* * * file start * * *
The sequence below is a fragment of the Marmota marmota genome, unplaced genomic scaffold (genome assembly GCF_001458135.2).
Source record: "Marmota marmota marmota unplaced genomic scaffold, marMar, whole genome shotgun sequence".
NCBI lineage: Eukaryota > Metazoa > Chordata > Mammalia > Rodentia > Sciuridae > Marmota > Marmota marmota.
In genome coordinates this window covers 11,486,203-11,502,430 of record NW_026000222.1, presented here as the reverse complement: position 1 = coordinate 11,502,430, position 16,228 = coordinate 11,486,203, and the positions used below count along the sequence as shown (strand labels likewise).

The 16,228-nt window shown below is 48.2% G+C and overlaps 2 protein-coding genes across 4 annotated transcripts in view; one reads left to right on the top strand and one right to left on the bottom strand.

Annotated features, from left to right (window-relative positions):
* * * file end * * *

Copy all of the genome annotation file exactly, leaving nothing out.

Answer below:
The sequence below is a fragment of the Marmota marmota genome, unplaced genomic scaffold (genome assembly GCF_001458135.2).
Source record: "Marmota marmota marmota unplaced genomic scaffold, marMar, whole genome shotgun sequence".
NCBI lineage: Eukaryota > Metazoa > Chordata > Mammalia > Rodentia > Sciuridae > Marmota > Marmota marmota.
In genome coordinates this window covers 11,486,203-11,502,430 of record NW_026000222.1, presented here as the reverse complement: position 1 = coordinate 11,502,430, position 16,228 = coordinate 11,486,203, and the positions used below count along the sequence as shown (strand labels likewise).

The 16,228-nt window shown below is 48.2% G+C and overlaps 2 protein-coding genes across 4 annotated transcripts in view; one reads left to right on the top strand and one right to left on the bottom strand.

Annotated features, from left to right (window-relative positions):